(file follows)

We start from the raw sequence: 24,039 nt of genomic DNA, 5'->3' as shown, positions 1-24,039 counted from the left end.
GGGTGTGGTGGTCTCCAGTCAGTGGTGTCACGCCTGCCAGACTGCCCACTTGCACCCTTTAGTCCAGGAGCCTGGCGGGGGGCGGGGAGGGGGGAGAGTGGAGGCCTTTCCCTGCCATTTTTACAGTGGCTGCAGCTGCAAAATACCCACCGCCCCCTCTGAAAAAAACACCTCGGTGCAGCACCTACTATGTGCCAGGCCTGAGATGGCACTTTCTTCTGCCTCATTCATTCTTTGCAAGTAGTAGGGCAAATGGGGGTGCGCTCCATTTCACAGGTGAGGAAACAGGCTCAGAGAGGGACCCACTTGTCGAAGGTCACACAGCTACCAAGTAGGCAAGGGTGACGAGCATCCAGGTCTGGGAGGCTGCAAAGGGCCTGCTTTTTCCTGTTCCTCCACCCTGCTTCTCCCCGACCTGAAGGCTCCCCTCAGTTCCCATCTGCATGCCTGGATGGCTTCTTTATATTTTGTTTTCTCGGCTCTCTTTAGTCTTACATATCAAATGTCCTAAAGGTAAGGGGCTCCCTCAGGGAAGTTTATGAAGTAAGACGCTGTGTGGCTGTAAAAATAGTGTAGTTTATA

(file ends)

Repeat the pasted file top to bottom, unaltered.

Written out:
We start from the raw sequence: 24,039 nt of genomic DNA, 5'->3' as shown, positions 1-24,039 counted from the left end.
GGGTGTGGTGGTCTCCAGTCAGTGGTGTCACGCCTGCCAGACTGCCCACTTGCACCCTTTAGTCCAGGAGCCTGGCGGGGGGCGGGGAGGGGGGAGAGTGGAGGCCTTTCCCTGCCATTTTTACAGTGGCTGCAGCTGCAAAATACCCACCGCCCCCTCTGAAAAAAACACCTCGGTGCAGCACCTACTATGTGCCAGGCCTGAGATGGCACTTTCTTCTGCCTCATTCATTCTTTGCAAGTAGTAGGGCAAATGGGGGTGCGCTCCATTTCACAGGTGAGGAAACAGGCTCAGAGAGGGACCCACTTGTCGAAGGTCACACAGCTACCAAGTAGGCAAGGGTGACGAGCATCCAGGTCTGGGAGGCTGCAAAGGGCCTGCTTTTTCCTGTTCCTCCACCCTGCTTCTCCCCGACCTGAAGGCTCCCCTCAGTTCCCATCTGCATGCCTGGATGGCTTCTTTATATTTTGTTTTCTCGGCTCTCTTTAGTCTTACATATCAAATGTCCTAAAGGTAAGGGGCTCCCTCAGGGAAGTTTATGAAGTAAGACGCTGTGTGGCTGTAAAAATAGTGTAGTTTATA